Year 1 were children aged six to seven, the smallest and, if I dare say so, the cutest ones. Most students in my class had been raised bilingual; there were only two students who could not speak English. This was somewhat different to higher years. Students of higher years often came from families only speaking German. Of course, there were some exceptions, but the trend was the younger the student, the higher the probability of them coming from a German-English-speaking family. 

Year 4 were children aged nine to eleven. Almost every student in my class was a native German speaker, having lived at least once in Germany. There were, as might be expected, also some exceptions to this rule but far less than in Year 1. 

Emotions Are Hard to Be Tamed – Year 1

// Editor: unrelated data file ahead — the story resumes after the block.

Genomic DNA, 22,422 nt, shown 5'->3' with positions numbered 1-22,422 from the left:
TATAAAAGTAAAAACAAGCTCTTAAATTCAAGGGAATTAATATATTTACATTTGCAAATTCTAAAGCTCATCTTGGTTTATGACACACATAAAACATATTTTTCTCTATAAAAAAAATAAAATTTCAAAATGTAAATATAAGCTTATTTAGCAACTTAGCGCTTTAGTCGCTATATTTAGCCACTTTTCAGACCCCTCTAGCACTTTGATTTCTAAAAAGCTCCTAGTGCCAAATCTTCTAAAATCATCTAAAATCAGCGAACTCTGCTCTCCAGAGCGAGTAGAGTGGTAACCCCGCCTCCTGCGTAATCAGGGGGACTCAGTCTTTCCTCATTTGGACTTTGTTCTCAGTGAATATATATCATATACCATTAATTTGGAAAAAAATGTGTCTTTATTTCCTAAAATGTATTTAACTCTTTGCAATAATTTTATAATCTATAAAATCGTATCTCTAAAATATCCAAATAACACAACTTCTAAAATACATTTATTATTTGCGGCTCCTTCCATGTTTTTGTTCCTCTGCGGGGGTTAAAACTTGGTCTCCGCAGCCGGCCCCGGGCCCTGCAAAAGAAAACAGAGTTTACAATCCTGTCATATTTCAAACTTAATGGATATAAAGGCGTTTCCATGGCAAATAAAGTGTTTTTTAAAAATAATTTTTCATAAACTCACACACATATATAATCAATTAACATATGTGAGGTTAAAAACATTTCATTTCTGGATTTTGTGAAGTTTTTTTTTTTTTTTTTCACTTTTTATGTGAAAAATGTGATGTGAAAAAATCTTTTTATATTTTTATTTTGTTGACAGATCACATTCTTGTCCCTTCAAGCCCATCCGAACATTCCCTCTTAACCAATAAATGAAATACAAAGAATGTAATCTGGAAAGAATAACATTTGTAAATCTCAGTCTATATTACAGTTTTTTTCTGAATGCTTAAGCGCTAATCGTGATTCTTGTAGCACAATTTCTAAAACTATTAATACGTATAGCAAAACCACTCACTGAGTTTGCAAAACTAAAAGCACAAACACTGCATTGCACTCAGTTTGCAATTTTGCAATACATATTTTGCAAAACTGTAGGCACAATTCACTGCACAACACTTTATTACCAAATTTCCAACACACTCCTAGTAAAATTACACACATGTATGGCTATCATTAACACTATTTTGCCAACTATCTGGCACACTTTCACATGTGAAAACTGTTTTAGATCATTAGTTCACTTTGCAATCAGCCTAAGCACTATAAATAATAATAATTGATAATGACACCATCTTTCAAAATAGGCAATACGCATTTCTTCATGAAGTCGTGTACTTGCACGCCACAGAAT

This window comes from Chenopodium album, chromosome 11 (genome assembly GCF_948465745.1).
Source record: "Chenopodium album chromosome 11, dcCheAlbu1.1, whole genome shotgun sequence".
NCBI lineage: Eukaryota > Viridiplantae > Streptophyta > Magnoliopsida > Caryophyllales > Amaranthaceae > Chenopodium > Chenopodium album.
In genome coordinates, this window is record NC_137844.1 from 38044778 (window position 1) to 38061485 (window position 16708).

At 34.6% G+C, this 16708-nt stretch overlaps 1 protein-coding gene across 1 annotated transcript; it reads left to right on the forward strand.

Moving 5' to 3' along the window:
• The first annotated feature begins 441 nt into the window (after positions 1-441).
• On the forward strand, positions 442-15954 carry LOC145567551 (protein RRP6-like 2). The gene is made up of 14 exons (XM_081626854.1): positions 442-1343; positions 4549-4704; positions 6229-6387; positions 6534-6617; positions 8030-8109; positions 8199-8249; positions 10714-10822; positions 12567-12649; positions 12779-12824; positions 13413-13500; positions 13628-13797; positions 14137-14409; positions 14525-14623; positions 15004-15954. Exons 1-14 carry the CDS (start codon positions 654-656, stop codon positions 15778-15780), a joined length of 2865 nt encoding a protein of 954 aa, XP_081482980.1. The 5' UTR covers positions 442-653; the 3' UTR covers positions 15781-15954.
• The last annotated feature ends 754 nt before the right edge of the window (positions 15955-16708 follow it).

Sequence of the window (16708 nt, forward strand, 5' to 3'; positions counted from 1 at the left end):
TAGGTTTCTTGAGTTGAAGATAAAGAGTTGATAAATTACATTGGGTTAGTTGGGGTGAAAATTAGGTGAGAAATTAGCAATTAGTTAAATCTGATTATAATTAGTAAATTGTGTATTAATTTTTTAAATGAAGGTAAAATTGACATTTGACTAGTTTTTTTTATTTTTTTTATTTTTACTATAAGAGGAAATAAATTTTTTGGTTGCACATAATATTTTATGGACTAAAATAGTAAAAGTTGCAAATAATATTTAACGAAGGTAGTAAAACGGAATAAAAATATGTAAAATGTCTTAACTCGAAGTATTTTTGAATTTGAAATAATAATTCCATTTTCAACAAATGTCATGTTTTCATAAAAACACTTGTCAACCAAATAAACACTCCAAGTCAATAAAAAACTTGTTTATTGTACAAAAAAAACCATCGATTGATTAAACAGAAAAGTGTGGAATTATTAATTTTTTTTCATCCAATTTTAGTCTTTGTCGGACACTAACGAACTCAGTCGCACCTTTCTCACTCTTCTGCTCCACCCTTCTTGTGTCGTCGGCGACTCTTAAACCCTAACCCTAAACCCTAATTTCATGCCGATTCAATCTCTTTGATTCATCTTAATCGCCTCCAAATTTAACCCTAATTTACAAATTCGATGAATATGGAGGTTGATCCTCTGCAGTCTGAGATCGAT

After the big break on a sunny day, a Year-1 boy was really upset. He had been outside for messing with his classmates and it was my job to talk to him. I sat next to the 6-year-old and asked him what had happened between him and his friends. The boy who, notably, was trilingual and more fluent in English than in German, started explaining to me in German. “My friend hit me first, he did not want to play the same as I did, my special stone was taken away” – the usual problems. However, as he got more upset, his sentences became less coherent and he often started switching to English. Firstly, he changed German verbs into English ones (geschlagen – hit) and then, as he got more and more upset, changed whole sentences into English, until he was fully speaking in English and not in German anymore. When I asked him in German to repeat or clarify, he would again start speaking in German again, most often using the same words I had employed in my question before. In my opinion, it showed that the little boy’s concentration shifted from merely speaking to expressing emotions, a way of speaking which seemed to be more led by impulse as the seemingly easier language was chosen in that kind of situation and circumstances. Eventually, the argument between the boy and his friends was resolved and they were happy to be friends again. Although these problems always seemed so silly viewed from an adult’s point of view, they made the children always extremely sad. It was then even more heart-warming when I could help to solve the problem and make the children involved hug and smile again.